Rigg Water Pitcher

rigg-water-pitcherThis 19th century water pitcher is one of the more interesting of our family artifacts to survive to the 21st century. It appears to be made of clay; it weighs 10 pounds on the nose and is about 13 inches tall. It originates from the Rigg family in Kanawha Falls, and was also used by the Farley family. It came to my great-grandfather, Frederick Lee Farley (1879-1945) who passed it down to his son (Willis Hite Farley); it made its way to my father and is now in my care.

It seems extremely sturdy to be at least 130-150 (or more?) years old but we still treat it tenderly. It’s a wonderful example of the blend of art and craft, and I imagine it gave pleasure as an item to have for every day use.

rigg-waterpitcher-flowersingle-closeup rigg-waterjug-flowergroup-closeup-1

The pitcher is decorated with painted flowers on each side; you can click on each picture above for a larger view, in which you can see a sketched outline of the flowers. The single flower looks like a rose; not sure about the group of flowers. (Feel free to comment below if you have a good guess to contribute!) Completely unknown is who made the pitcher, and who did the painting (and when), and whether the artisans were in the Rigg family, from the Kanawha Falls community, or elsewhere. Many goods were transported along the Kanawha river during this time, so it could have been brought in at some point.

rigg-waterjug-topHere we can see the etched border around the neck, with blue and black paint leading up to the rim. You can see the individual brush strokes.

rigg-waterjut-front-1Below the border under the lip the number “2” is etched; my grandmother characterized this as a “2 gallon pitcher” so that may be the connection.

The provenance appears to date to the family of Billy Rigg and his wife, Cynthia Montgomery, my 3rd great grandparents. They built a house for their family in 1826 and reared 8 children in that home. Cynthia died in 1863, when her youngest child and daughter Nancy “Nannie” Montgomery Rigg was not quite 16 years old. Nannie married Thomas Willis Farley in 1866 and continued to live in the “Rigg House” (subject of a story to come) and there they raised the 9 of their 12 children who survived their toddler years, plus a foster child.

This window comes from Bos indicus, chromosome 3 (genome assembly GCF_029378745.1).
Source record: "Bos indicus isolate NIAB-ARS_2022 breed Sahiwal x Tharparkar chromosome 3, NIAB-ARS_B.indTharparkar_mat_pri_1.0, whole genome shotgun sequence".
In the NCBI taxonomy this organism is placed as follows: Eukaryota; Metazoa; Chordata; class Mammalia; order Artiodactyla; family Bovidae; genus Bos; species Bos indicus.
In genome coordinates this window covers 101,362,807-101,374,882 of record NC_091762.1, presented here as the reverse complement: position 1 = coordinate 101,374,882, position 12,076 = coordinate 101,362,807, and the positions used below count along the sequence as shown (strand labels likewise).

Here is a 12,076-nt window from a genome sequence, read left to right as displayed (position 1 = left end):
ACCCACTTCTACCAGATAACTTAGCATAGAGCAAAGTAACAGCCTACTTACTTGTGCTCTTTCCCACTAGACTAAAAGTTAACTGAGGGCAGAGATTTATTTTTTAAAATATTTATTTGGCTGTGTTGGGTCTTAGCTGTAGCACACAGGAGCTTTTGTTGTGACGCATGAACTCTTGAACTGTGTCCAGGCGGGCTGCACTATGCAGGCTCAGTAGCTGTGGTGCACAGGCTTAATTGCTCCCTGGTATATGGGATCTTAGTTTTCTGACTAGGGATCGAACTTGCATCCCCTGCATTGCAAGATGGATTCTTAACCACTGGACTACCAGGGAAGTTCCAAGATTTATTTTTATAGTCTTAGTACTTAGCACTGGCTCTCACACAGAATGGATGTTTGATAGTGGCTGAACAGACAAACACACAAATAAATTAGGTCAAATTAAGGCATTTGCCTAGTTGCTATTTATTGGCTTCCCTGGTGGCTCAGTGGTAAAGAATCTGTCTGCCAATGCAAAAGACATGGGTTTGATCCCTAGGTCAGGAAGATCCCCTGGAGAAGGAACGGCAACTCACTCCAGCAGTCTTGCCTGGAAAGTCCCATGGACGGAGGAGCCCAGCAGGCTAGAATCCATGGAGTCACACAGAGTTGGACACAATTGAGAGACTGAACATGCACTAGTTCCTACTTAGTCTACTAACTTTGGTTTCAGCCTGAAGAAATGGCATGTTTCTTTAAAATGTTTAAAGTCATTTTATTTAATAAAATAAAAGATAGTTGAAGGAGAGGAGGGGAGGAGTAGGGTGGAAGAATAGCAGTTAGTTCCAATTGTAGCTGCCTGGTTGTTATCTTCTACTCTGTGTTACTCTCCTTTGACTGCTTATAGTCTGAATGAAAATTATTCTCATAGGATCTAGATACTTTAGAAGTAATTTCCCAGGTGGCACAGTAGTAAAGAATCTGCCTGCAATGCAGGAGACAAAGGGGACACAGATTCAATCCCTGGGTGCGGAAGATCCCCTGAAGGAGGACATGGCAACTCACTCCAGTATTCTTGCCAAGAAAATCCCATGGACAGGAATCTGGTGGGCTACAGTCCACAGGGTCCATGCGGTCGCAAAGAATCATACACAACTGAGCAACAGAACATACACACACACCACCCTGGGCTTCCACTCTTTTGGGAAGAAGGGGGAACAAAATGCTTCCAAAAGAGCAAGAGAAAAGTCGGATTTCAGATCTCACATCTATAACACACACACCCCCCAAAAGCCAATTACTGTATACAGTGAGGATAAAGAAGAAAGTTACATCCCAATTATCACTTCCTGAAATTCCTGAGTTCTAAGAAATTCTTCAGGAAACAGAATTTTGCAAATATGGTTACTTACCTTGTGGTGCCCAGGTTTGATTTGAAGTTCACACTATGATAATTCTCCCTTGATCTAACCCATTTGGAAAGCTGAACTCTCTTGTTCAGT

“Aunt Aggie”

A group of family gathered in the mid-1970s to discuss the Rigg, Montgomery and Farley family history. My grandfather Willis Farley essentially was interviewing his Aunt Aggie (Frances Folsom Farley, 1886-1976), the youngest of the Farley daughters to grow up in the Rigg house; my grandmother Audrey was present, as well as two other Farley relatives.

The discussion was recorded and transcribed, and this bit below is about the water pitcher. Folks were interrupting each other a lot and so some of this is disjointed.


Willis: Well now, you were telling us Aggie, then too about how the people used to carry the water down from the spring back in the holler there, you know, in a pitcher. In fact, I’ve got an old pitcher you told me you used to carry it in, I believe.

Aggie: Do you still have the pitcher or did you give it…?

Audrey (wife of Willis): Oh, no, we still have it. That was the one thing that Willis’ dad wanted and your mother gave up <unintelligible> using <unintelligible>.

Aggie: Yes, he asked me and I didn’t know any better than to give it to him. (laughter)

Audrey: How about that, don’t you think he deserved it? (laughter)

Aggie: No I don’t mean that. I didn’t have the right to give it away but I did.

Willis: Well, you see what happened, the interesting thing about that is that the Rigg side of the family claimed more right to the ownership of that pitcher than the Farleys. And I guess, because Albert, at one time, would have paid a pretty penny to…

Audrey: It’s a two gallon old stone type jar, not crock — it has two real beautiful, two painted just below…

Aggie: And the thing they used to use that for was to go up to Cold Spring early in the morning to fill it with water and that was the drinking water for the day.

The Albert mentioned is son of James Rigg, who was Cynthia’s brother and also grew up in the same house. Aggie, who was born in 1887, supposedly used the pitcher herself (per the comment by Willis), though Aggie says “… the thing they used to use that for…” (emphasis mine), suggesting it preceded her use. The fact that a descendent of an “original” Rigg (who was raised in that house) was also very interested in having the pitcher, as well as the comment by Willis about the “claim” on the artifact suggests it was used prior to the Farley family living in the Rigg house, and that it dates to before 1866. That’s just guess work; this might be one of those items that is worth putting in front of an expert some day to see what else can be learned that might fine tune the dating.

1 thought on “Rigg Water Pitcher”

  1. Hello Leslie! Just a quick THANK YOU for this amazing compilation. This image of a young Aud is remarkable! Also, this Rigg water pitcher is one story I do recall from Ruth. She tried for years to find one like it to put in her china cabinet, (I now have the cabinet). She also kept a photo of the pitcher in there! It held great value to her.

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